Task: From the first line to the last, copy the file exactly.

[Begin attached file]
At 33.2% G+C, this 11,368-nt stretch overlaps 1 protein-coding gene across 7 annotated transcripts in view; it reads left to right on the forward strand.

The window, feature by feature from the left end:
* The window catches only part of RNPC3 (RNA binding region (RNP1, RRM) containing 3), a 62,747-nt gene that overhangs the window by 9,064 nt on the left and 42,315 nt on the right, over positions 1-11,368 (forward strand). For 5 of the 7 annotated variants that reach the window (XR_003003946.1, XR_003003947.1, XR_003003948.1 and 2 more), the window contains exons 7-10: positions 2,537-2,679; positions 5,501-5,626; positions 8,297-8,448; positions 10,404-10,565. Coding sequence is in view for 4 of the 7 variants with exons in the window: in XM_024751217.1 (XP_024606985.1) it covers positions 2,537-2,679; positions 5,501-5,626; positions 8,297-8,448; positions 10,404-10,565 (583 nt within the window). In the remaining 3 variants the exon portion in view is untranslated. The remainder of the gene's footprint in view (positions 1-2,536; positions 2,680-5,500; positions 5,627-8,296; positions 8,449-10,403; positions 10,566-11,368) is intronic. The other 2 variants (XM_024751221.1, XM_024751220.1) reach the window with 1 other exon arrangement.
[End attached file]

At 33.2% G+C, this 11,368-nt stretch overlaps 1 protein-coding gene across 7 annotated transcripts in view; it reads left to right on the forward strand.

The window, feature by feature from the left end:
* The window catches only part of RNPC3 (RNA binding region (RNP1, RRM) containing 3), a 62,747-nt gene that overhangs the window by 9,064 nt on the left and 42,315 nt on the right, over positions 1-11,368 (forward strand). For 5 of the 7 annotated variants that reach the window (XR_003003946.1, XR_003003947.1, XR_003003948.1 and 2 more), the window contains exons 7-10: positions 2,537-2,679; positions 5,501-5,626; positions 8,297-8,448; positions 10,404-10,565. Coding sequence is in view for 4 of the 7 variants with exons in the window: in XM_024751217.1 (XP_024606985.1) it covers positions 2,537-2,679; positions 5,501-5,626; positions 8,297-8,448; positions 10,404-10,565 (583 nt within the window). In the remaining 3 variants the exon portion in view is untranslated. The remainder of the gene's footprint in view (positions 1-2,536; positions 2,680-5,500; positions 5,627-8,296; positions 8,449-10,403; positions 10,566-11,368) is intronic. The other 2 variants (XM_024751221.1, XM_024751220.1) reach the window with 1 other exon arrangement.